HOUSTON (CNN/WAVY) — Monday marks a somber anniversary in U.S. history.
Thirty-three years ago, the Space Shuttle Challenger exploded 73 seconds after lifting off from the Kennedy Space Center in Cape Canaveral, Florida.
Officials later determined that a rocket booster failure caused the fuel tank to ignite.
NASA says the shuttle’s launch was originally set for Jan. 22, 1986, but was delayed five times for reasons that ranged from bad weather to equipment issues.
Among the seven crew members killed on that fateful day was Christa McAuliffe, who would have been the first teacher to make it to outer space.
Hours after the explosion, President Ronald Reagan honored the fallen crew saying they “slipped the surly bonds of earth” to “touch the face of God.”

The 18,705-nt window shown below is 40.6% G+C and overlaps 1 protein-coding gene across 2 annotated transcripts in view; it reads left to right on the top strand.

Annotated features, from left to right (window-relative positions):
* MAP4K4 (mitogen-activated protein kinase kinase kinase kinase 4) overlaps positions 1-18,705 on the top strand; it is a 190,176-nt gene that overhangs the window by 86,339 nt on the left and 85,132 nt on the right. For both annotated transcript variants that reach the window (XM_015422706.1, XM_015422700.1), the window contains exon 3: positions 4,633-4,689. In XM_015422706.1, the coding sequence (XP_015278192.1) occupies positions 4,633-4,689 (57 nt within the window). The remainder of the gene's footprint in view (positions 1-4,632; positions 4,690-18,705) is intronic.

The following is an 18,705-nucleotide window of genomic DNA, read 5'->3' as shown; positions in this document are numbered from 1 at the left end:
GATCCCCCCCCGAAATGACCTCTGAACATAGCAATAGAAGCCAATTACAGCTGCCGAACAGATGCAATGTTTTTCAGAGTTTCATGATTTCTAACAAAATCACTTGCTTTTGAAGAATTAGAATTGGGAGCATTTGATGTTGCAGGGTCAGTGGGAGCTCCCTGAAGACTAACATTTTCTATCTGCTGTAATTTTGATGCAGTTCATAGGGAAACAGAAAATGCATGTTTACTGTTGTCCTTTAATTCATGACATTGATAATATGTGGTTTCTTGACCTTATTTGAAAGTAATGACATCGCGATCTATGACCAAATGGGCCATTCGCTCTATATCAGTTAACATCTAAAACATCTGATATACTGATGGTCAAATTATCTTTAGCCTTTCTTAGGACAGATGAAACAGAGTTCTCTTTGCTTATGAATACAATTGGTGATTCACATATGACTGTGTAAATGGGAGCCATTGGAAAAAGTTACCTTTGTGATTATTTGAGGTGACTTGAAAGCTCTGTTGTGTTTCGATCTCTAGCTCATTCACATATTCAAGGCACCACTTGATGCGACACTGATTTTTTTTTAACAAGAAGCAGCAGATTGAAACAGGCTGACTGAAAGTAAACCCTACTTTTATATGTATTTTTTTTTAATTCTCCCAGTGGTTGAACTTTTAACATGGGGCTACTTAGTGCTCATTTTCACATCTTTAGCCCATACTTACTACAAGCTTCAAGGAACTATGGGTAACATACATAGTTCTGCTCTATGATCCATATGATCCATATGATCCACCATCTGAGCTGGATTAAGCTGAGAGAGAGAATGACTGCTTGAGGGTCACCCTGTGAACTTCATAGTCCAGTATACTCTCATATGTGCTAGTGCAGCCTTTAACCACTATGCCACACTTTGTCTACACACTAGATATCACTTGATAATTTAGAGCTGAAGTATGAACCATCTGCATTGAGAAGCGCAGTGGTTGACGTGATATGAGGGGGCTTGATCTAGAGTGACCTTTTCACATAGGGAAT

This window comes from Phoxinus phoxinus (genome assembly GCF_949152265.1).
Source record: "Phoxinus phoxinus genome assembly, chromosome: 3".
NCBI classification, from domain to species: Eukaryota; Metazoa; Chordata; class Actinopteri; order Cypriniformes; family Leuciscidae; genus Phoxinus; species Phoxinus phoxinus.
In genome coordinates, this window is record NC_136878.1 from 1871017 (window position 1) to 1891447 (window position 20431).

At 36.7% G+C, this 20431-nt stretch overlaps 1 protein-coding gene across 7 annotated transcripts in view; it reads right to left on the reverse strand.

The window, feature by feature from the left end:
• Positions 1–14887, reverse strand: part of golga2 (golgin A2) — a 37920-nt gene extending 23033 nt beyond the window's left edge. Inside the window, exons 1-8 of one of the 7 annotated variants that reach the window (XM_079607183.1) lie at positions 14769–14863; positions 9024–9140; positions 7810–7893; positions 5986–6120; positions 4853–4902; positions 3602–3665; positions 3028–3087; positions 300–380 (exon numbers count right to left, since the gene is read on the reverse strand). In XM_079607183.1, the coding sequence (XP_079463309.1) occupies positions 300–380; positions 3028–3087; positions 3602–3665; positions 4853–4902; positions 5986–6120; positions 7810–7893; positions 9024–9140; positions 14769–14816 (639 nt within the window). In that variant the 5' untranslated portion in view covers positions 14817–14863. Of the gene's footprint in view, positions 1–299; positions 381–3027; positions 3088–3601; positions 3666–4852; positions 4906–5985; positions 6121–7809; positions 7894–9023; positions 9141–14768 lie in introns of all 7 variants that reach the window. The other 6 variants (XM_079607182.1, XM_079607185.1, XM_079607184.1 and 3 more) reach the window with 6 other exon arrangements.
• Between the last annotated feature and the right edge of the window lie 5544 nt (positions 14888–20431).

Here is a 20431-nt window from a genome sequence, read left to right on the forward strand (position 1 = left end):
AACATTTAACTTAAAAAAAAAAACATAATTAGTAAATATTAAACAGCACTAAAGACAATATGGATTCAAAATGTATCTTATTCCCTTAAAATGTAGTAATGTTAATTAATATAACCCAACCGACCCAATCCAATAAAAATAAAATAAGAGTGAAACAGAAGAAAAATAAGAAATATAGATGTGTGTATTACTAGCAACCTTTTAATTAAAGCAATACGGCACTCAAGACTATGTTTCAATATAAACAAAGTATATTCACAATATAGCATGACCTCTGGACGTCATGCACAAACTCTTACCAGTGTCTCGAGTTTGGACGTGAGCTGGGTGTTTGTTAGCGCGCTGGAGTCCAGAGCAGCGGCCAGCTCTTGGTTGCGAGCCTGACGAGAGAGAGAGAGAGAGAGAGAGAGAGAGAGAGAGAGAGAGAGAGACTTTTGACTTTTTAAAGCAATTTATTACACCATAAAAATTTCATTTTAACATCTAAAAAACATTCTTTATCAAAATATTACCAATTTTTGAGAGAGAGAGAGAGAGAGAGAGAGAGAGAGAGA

Each year, NASA holds a Day of Remembrance ceremony to honor fallen astronauts. This includes the crew of Apollo 1 — Ed White, and rookie Roger Chaffee — who were killed in a fire during a pre-launch test on Jan. 27, 1967.
NASA also uses the Day of Remembrance to honor the seven-member crew of the Spacce Shuttle Columbia, who died after their shuttle broke apart during re-entry on Feb. 1, 2003.
Today we remember Virgil “Gus” Grissom, Edward H. White II and Roger B. Chaffee in the #Apollo1 disaster. These men gave their lives in the pursuit of exploration as part of the American space program. pic.twitter.com/1XNKpBsNK7— Mike Massimino (@Astro_Mike) January 27, 2019
Bridenstine said in his statement he would make it a priority “once the NASA family is back at work.”
Two days later, President Donald Trump announced a short-term plan to end the shutdown and reopen the government through Feb. 15.
It’s unclear whether NASA will resume its plans for the 2019 Day of Remembrance.